Use remotely in production
Install StrongLoop Process Manager from npm:
$ npm install -g strong-pm
On Linux distributions that support Upstart or systemd, install Process Manager as a service to ensure it starts when the system boots, aggregates logs properly, and so on; then start it.
$ sudo sl-pm-install $ sudo /sbin/initctl start strong-pm
Red Hat Enterprise Linux 7+:
$ sudo sl-pm-install --systemd $ sudo /usr/bin/systemctl start strong-pm
Red Hat Enterprise Linux 5 and 6:
$ sudo sl-pm-install --upstart=0.6 $ sudo /sbin/initctl start strong-pm
NOTE: On RHEL, by default /usr/local/bin is not on the path, so if you encounter problems, use this install command: sudo env "PATH=$PATH" sl-pm-install
For more information, see Setting up a production host in StrongLoop documentation.
When you have Docker installed on your production host, you can set up StrongLoop Process Manager to "Dockerize" apps deployed to it. Just use the --driver docker option when you install the StrongLoop PM service so it automatically converts deployed applications into Docker images and installs them in the Docker Engine running on your deployment system.
$ sudo sl-pm-install --driver docker
Now, whenever you deploy an app to StrongLoop PM on this server, your app will be turned into a Docker image and then run in a Docker container.
Run the script below to download the image, start a StrongLoop PM container, and create an Upstart or systemd config file. The app will use ports 3001-3010; StrongLoop PM will use port 8701 and will automatically restart if your server reboots.
$ curl -sSL https://strong-pm.io/docker.sh | sudo /bin/sh
For more information on installing from Docker Hub, see Setting up a production host in StrongLoop documentation.
NOTE: This assumes you followed the steps in Use locally on your workstation to install StrongLoop on your workstation and have a Node app to deploy.
Back on your workstation, you're going to build your app for deployment. You can either build an npm package (a .tgz file) or build to a Git branch.
If your project code is in a Git repository, then by default slc build
will commit to a 'deploy' branch in Git.
See Committing a build to Git for details.
$ slc build Running `npm install --ignore-scripts` Running `npm prune --production` Running `git add --force --all .` Running `git write-tree` => 11476565ef4903367a5b545438ecfb4d2b0a2404 Running `git commit-tree -p "refs/heads/deploy" -m "Commit build products" 11476565ef4903367a5b545438ecfb4d2b0a2404` Running `git update-ref "refs/heads/deploy" ca436bfcf83517da7d943d4c90427c071af4e9d8` Committed build products onto `deploy`
If your project code is not in a Git repository, then by default slc build
will build an npm package (a .tgz file).
See Creating a build archive for details.
$ slc build Running `npm install --ignore-scripts` Running `npm prune --production` Packing application to ../express-example-app-1.0.0.tgz`
Deploy the npm package (.tgz file) file to the remote StrongLoop PM. By default, slc deploy looks in the parent directory for a .tgz file with the name and version specified in your app's package.json.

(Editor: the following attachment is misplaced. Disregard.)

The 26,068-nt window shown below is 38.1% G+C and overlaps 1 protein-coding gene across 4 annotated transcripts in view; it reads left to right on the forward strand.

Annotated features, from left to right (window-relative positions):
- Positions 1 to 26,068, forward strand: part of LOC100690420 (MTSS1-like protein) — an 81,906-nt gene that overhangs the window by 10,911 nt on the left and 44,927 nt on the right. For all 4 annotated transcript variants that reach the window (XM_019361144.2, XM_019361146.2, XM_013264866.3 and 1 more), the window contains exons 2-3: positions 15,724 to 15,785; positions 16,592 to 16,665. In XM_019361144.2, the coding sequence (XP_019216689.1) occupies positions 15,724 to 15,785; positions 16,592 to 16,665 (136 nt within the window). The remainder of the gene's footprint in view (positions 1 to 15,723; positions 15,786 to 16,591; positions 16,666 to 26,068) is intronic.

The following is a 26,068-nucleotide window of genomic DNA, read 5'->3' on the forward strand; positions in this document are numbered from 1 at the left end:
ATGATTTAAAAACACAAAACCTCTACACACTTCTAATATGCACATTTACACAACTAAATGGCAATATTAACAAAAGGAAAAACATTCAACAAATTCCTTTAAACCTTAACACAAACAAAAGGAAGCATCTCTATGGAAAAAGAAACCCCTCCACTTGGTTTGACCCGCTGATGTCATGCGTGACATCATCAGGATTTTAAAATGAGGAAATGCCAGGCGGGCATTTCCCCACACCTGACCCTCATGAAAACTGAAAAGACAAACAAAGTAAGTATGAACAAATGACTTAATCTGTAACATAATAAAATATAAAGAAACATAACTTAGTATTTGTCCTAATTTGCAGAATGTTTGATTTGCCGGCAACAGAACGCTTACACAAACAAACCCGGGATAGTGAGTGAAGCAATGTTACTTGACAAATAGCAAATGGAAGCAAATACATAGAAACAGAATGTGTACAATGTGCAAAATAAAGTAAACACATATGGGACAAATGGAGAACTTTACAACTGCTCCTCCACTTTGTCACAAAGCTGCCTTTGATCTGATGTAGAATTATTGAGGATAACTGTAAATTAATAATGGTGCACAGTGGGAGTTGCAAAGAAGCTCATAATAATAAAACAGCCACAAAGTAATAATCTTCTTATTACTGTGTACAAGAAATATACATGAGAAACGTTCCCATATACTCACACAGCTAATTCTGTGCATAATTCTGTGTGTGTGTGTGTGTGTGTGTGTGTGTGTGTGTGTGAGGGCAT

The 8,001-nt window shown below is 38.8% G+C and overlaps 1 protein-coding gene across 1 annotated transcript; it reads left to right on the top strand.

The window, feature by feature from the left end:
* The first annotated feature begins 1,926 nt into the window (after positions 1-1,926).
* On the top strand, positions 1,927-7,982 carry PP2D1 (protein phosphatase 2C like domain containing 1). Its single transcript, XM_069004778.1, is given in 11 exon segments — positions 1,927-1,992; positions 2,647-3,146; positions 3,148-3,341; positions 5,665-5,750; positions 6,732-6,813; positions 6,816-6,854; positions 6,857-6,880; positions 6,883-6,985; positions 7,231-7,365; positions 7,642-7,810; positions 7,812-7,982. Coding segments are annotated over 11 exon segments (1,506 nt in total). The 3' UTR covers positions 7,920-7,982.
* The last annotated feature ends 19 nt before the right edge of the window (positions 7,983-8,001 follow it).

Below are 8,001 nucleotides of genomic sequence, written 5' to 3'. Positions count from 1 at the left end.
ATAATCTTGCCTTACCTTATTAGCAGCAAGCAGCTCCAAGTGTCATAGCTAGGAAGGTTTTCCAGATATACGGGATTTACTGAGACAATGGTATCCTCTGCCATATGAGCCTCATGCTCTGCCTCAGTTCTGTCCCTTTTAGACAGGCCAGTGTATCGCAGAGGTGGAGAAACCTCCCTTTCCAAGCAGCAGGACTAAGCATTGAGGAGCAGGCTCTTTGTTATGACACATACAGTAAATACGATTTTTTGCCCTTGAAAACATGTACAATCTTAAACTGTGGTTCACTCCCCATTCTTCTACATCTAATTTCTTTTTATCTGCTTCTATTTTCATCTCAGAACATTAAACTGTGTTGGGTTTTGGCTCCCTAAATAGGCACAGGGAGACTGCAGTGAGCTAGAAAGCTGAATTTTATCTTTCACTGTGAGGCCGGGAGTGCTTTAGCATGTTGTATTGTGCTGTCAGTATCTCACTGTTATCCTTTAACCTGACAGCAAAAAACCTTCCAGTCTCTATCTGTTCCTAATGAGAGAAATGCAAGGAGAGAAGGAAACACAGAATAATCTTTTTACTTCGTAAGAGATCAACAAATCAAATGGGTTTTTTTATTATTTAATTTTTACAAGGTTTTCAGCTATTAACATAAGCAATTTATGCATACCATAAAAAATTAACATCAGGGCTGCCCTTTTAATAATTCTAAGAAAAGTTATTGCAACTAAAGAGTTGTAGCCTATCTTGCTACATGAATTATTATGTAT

In this case, it finds express-example-app-1.0.0.tgz, so it deploys it to the specified host.
Your app is now deployed!
$ slc deploy http://your.remote.host
If the tool doesn't find a .tgz file, then by default it deploys the app from the Git 'deploy' branch. You can also specify a .tgz file or Git branch as an argument. If you want to try this out, just delete the .tgz file and re-enter the above command.
Open http://your.remote.host:3001 to see the app in your browser.
For more information, see Deploying applications with slc in the documentation.
Get a quick status overview with all worker PIDs, cluster worker IDs, other key information.
$ slc ctl status --control http://your.remote.host Service ID: 1 Service Name: express-example-app Environment variables: No environment variables defined Instances: Version Agent version Cluster size 4.3.2 1.6.11 4 Processes: ID PID WID Listening Ports Tracking objects? CPU profiling? 1.1.61192 61192 0 1.1.61193 61193 1 0.0.0.0:3001 1.1.61194 61194 2 0.0.0.0:3001 1.1.61195 61195 3 0.0.0.0:3001 1.1.61196 61196 4 0.0.0.0:3001
By default the Process Manager runs one process per CPU. So, on a four-core system it will run the app in a four-process cluster.
You can easily change the cluster size.
Now if you display status again, you'll see only two worker processes running.
$ slc ctl --control http://your.remote.host set-size express-example-app 2 $ slc ctl status --control http://your.remote.host ... Processes: ID PID WID Listening Ports Tracking objects? CPU profiling? 1.1.61192 61192 0 1.1.61193 61193 1 0.0.0.0:3001 1.1.61194 61194 2 0.0.0.0:3001
For more information see Clustering in the documentation.
When your code changes, simply rebuild and re-deploy it to the production host (for example, using Git deploy). StrongLoop Process Manager automatically performs a rolling restart of all processes, so you get zero downtime.
$ slc deploy http://your.remote.host
$ slc ctl --control http://your.remote.host log-dump express-example-app --follow